The Stark Law blanket waivers impose a good faith standard. Meaning, CMS and the OIG may examine the application of the waivers to each arrangement to ensure that parties are not using them in an attempt to conceal or circumvent otherwise fraudulent conduct. Although the blanket waivers do not require the submission of specific documentation or notice to HHS in advance of their use, HHS encourages parties to develop and maintain records reflecting the use of the waivers.
5. No AKS waivers
The OIG has not indicated that it intends to issue Anti-Kickback Statute (AKS) waivers. Instead the OIG issued a policy statement (PDF) on April 3, 2020, that stated it would not impose sanctions under the AKS on arrangements that satisfied the Stark Law blanket waivers.
Note: Please consider consulting with an attorney to obtain guidance relating to your specific situation.
What are the practical implications of the waivers?
During and after the COVID-19 PHE has ended, parties will want to maintain robust compliance efforts to document the waiver applicable to each arrangement and the valid COVID-19 purpose justifying the use of the waiver. All parties to an arrangement should maintain appropriate documentation to support the waiver requirements. Remember, the waivers remain in effect only during the COVID-19 PHE.
When the PHE expires, so do the temporary waivers. As a result, following the pandemic, parties must ensure that all of their relationships return to Stark Law compliance.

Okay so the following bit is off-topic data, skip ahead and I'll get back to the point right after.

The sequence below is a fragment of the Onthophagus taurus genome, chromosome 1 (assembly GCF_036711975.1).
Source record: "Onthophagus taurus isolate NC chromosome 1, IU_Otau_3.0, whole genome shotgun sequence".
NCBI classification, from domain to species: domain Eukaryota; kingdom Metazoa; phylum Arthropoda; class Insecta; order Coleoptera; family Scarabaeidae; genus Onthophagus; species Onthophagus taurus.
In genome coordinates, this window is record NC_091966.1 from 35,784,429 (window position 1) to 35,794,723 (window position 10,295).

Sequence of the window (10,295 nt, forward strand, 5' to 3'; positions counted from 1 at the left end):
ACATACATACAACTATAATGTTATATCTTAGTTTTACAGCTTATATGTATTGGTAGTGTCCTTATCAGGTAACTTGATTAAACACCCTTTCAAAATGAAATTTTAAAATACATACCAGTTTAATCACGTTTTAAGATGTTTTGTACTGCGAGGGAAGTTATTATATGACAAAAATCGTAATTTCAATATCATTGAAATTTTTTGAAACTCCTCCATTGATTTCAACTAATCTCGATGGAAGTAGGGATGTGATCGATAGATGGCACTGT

How is the AMA advocating?
The AMA supports CMS’ indication that any revisions to these blanket waivers, and any termination of the blanket waivers, will be effective on a prospective basis only. However, the AMA is planning to urge HHS and CMS to provide a grace period after expiration of the PHE to ensure physician practices have sufficient time to unwind any arrangements that fall under the blanket waivers without running afoul of strict liability compliance under the Stark Law.
Specifically, the AMA is planning to recommend that HHS maintain the Stark Law waiver flexibilities until the end of the calendar year in which the COVID-19 PHE ends. As a result, for example, physician practices who are renting equipment or space below fair market value will need sufficient time to make alternative arrangements depending on the needs of the patients in the community and their financial situation.
Parties may contact CMS directly with questions regarding the Stark Law waivers. CMS has indicated that all requests should be sent to [email protected] and include the words “Request for 1877(g) Waiver” in the subject line. All requests should include the following minimum information:
- Name and address of requesting entity
- Name, phone number and email address of person designated to represent the entity
- CCN or TIN
- Nature of request
Disclaimer: The information and guidance provided in this document is believed to be current at the time of posting or most recent update as noted above. This information is not intended to be and should not be construed to be or relied upon as, legal, financial, or consulting advice. Consider consulting with an attorney to obtain guidance relating to your specific situation.
1 The two prerequisites that must be met before the Secretary of HHS can invoke waiver authority were satisfied as of March 13, 2020, but the blanket waivers were made retroactive to March 1. The two prerequisites that must be met before the Secretary of HHS may invoke waiver authority are: 1) the President must have declared an emergency or disaster under either the Stafford Act or the National Emergencies Act, and 2) the Secretary of HHS must have declared a Public Health Emergency under section 319 of the Public Health Service Act.